“With life sciences, power is a big consideration,” explains Yowell. “Working with the local utility providers and talking to them ahead of time about anticipated needs is critical. Is there going to be a substation nearby? What sorts of power backups and redundancies are desired? Is on-site power generation feasible? Will there need to be infrastructure to support future use? What does the timeline look like? Who’s going to pay for it? These are the questions to consider early.”
In promoting safety and success, planning for water and sewer capabilities is essential, especially when it comes to tenants who may require backups and redundancies for those utilities. Occasionally municipalities may be concerned with the type of waste generated, especially if there’s a medicine or manufacturing element involved within the district.
“Depending upon the type of use, considerations might need to include the kind of effluent that’s put back into the sewer system,” explains Yowell. “These systems could require pretreatment and/or monitoring manholes. You want to make sure you’re well-prepared from a cost perspective. Water capacity for user-specific needs and being able to address emergencies as well as checking with the local jurisdiction to ensure they will be able to accept certain types of effluent are all part of the due diligence that lets you maintain momentum.”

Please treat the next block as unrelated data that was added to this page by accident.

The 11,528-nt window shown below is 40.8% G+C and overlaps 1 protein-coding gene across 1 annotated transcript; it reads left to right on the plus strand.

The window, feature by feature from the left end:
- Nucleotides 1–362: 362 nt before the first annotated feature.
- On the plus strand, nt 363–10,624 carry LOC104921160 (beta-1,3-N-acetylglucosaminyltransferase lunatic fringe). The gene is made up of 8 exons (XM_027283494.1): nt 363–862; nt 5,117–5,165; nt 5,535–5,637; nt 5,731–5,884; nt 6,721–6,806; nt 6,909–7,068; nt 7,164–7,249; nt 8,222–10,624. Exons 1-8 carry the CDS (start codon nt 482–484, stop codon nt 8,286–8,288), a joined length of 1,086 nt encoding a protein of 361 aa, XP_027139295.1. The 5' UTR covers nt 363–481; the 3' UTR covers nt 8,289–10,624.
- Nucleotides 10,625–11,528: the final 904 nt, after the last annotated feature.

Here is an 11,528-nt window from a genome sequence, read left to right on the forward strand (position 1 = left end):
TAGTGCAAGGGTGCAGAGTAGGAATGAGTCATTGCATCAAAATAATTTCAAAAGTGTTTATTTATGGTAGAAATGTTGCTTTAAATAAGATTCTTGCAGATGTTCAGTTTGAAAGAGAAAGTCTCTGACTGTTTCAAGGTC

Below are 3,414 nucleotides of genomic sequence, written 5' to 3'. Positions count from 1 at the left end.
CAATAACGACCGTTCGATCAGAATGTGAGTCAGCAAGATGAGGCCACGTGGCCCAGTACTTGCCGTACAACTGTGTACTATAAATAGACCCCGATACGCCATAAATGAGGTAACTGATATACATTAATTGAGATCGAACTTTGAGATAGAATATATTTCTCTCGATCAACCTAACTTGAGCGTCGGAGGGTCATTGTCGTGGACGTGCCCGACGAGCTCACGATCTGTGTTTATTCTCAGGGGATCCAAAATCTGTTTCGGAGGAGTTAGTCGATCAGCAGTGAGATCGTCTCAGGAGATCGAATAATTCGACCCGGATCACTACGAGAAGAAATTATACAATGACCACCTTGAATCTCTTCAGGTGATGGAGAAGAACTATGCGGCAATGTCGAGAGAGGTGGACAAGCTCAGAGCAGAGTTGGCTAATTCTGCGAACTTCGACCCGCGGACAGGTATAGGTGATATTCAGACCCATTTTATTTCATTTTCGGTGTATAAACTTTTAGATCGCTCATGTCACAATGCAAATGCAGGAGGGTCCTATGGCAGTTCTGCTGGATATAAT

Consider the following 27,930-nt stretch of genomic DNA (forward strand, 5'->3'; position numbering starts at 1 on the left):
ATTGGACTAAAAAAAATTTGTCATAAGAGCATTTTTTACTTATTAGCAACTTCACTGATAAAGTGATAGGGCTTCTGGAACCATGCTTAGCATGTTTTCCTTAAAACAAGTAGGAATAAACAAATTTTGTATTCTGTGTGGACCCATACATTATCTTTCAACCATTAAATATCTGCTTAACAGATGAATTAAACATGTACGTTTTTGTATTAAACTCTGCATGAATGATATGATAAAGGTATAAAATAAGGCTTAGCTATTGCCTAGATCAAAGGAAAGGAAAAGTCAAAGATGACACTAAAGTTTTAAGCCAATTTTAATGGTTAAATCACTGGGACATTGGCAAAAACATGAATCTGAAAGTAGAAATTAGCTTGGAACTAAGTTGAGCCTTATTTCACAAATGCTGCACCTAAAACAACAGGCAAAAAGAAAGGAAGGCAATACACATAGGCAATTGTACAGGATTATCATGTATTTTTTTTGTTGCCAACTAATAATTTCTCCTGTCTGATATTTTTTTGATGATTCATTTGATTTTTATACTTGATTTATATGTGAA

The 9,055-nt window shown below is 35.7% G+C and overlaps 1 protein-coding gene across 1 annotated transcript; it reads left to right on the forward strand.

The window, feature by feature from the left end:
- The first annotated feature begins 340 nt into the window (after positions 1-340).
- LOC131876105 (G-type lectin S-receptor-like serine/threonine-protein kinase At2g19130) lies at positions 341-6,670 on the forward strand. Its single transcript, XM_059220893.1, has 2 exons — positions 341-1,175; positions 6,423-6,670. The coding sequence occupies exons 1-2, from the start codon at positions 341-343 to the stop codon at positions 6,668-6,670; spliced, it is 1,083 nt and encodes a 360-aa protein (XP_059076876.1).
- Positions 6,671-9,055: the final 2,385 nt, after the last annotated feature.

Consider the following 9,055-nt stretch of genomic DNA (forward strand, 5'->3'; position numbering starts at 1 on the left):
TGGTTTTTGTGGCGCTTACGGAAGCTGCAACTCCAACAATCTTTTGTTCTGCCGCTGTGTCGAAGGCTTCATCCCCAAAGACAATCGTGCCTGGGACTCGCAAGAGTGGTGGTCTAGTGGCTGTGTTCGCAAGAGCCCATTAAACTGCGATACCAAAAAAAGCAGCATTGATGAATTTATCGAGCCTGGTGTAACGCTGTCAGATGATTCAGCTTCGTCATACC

Site Planning Considerations
“Building location and grading are key to creating a sense of place,” Danvers says. “How do you want to present the building to guests and employees so they enjoy spending time here? We consider building placement, sculpting the parking areas and the driveways and ensure the approach is both navigable and friendly. When it comes to designing amenity areas, we’re trying to encourage people to gather but also to facilitate thoughtful areas — little pockets where people can retreat and think alone if they need to.”
“We strive to consider the business needs while simultaneously fitting development into the landscape and reflecting the natural ecology,” explains Danvers. “Our teams can incorporate a revegetation plan to meet a projects’ sustainability or carbon goals, but we also address solar needs and manage water flows across the site. In many cases, the critical question is, how do you turn unconventional sites — raw land or a brownfield area or a previously developed industrial site — into a location where people want to spend most of their time?”
In our next article, we’ll cover how design can help further the goals that proper planning sets in motion.